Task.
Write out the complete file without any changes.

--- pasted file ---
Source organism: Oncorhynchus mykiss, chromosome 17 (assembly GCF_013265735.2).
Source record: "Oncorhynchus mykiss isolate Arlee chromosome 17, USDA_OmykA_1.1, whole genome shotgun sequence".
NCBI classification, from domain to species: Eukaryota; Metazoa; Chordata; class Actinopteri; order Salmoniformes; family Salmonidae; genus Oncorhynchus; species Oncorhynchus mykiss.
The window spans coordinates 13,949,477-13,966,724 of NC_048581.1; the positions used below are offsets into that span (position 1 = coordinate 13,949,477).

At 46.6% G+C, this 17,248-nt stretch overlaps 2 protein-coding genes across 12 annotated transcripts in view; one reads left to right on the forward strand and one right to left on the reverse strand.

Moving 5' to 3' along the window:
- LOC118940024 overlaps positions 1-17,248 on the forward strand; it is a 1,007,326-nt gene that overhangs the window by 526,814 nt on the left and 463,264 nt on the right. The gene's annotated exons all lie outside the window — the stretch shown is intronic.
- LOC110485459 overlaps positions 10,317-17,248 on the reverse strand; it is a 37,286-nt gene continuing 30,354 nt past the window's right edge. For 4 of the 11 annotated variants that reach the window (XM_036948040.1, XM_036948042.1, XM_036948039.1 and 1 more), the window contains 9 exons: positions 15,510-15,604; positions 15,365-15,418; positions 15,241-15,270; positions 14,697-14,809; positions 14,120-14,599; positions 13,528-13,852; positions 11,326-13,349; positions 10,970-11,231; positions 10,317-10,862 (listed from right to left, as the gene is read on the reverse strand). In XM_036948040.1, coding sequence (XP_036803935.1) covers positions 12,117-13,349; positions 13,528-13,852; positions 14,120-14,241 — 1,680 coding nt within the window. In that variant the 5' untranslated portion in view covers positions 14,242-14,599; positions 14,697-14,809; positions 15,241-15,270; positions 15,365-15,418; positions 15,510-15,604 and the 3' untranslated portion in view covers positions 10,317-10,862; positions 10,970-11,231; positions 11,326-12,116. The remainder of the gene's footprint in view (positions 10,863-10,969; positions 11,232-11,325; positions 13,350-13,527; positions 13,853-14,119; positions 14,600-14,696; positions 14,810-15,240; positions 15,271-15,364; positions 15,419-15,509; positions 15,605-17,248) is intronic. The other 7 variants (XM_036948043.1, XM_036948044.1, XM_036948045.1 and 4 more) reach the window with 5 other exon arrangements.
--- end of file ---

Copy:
Source organism: Oncorhynchus mykiss, chromosome 17 (assembly GCF_013265735.2).
Source record: "Oncorhynchus mykiss isolate Arlee chromosome 17, USDA_OmykA_1.1, whole genome shotgun sequence".
NCBI classification, from domain to species: Eukaryota; Metazoa; Chordata; class Actinopteri; order Salmoniformes; family Salmonidae; genus Oncorhynchus; species Oncorhynchus mykiss.
The window spans coordinates 13,949,477-13,966,724 of NC_048581.1; the positions used below are offsets into that span (position 1 = coordinate 13,949,477).

At 46.6% G+C, this 17,248-nt stretch overlaps 2 protein-coding genes across 12 annotated transcripts in view; one reads left to right on the forward strand and one right to left on the reverse strand.

Moving 5' to 3' along the window:
- LOC118940024 overlaps positions 1-17,248 on the forward strand; it is a 1,007,326-nt gene that overhangs the window by 526,814 nt on the left and 463,264 nt on the right. The gene's annotated exons all lie outside the window — the stretch shown is intronic.
- LOC110485459 overlaps positions 10,317-17,248 on the reverse strand; it is a 37,286-nt gene continuing 30,354 nt past the window's right edge. For 4 of the 11 annotated variants that reach the window (XM_036948040.1, XM_036948042.1, XM_036948039.1 and 1 more), the window contains 9 exons: positions 15,510-15,604; positions 15,365-15,418; positions 15,241-15,270; positions 14,697-14,809; positions 14,120-14,599; positions 13,528-13,852; positions 11,326-13,349; positions 10,970-11,231; positions 10,317-10,862 (listed from right to left, as the gene is read on the reverse strand). In XM_036948040.1, coding sequence (XP_036803935.1) covers positions 12,117-13,349; positions 13,528-13,852; positions 14,120-14,241 — 1,680 coding nt within the window. In that variant the 5' untranslated portion in view covers positions 14,242-14,599; positions 14,697-14,809; positions 15,241-15,270; positions 15,365-15,418; positions 15,510-15,604 and the 3' untranslated portion in view covers positions 10,317-10,862; positions 10,970-11,231; positions 11,326-12,116. The remainder of the gene's footprint in view (positions 10,863-10,969; positions 11,232-11,325; positions 13,350-13,527; positions 13,853-14,119; positions 14,600-14,696; positions 14,810-15,240; positions 15,271-15,364; positions 15,419-15,509; positions 15,605-17,248) is intronic. The other 7 variants (XM_036948043.1, XM_036948044.1, XM_036948045.1 and 4 more) reach the window with 5 other exon arrangements.